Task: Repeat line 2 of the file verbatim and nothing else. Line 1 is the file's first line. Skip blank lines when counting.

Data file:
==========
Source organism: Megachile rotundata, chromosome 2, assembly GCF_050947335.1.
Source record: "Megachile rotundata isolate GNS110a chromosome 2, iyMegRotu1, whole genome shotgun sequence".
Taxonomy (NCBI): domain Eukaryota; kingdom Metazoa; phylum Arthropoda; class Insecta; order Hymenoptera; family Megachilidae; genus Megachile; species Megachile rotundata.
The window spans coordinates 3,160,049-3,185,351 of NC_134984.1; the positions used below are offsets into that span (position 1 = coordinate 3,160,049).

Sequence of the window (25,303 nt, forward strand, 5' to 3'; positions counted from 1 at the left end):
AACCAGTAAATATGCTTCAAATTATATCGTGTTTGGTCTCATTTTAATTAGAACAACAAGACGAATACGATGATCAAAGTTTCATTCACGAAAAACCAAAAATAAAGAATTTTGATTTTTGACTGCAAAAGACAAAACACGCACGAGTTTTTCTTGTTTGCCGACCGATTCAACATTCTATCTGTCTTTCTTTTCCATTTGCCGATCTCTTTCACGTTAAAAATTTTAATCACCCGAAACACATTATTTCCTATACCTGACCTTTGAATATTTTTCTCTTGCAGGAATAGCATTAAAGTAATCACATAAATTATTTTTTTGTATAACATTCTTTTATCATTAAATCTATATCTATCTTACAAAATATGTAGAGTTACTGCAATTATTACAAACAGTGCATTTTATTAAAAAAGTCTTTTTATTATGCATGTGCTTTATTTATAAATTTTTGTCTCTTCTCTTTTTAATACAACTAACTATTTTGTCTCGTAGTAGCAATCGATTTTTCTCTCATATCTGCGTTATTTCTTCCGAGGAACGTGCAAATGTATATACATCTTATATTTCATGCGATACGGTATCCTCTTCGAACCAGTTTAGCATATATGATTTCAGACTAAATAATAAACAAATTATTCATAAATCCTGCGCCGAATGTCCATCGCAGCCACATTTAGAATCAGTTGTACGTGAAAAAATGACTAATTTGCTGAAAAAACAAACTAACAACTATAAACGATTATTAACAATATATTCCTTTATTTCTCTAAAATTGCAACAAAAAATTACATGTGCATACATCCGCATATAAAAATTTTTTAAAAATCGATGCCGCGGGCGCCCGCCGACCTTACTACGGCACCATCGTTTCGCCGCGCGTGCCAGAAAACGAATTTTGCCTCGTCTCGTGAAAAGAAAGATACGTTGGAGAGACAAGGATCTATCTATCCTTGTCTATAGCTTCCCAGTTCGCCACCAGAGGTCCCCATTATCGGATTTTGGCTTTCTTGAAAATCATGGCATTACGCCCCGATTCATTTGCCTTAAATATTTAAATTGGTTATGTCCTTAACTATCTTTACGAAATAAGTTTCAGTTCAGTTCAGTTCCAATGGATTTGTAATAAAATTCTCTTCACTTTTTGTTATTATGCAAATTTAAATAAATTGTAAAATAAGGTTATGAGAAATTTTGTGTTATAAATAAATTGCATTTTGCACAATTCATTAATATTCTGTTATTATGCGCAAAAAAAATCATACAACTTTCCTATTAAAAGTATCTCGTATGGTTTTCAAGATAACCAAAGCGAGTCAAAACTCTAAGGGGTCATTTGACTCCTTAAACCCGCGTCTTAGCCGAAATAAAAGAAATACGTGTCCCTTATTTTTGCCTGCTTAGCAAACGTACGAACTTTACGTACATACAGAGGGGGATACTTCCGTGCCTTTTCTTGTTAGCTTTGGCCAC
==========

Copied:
Source record: "Megachile rotundata isolate GNS110a chromosome 2, iyMegRotu1, whole genome shotgun sequence".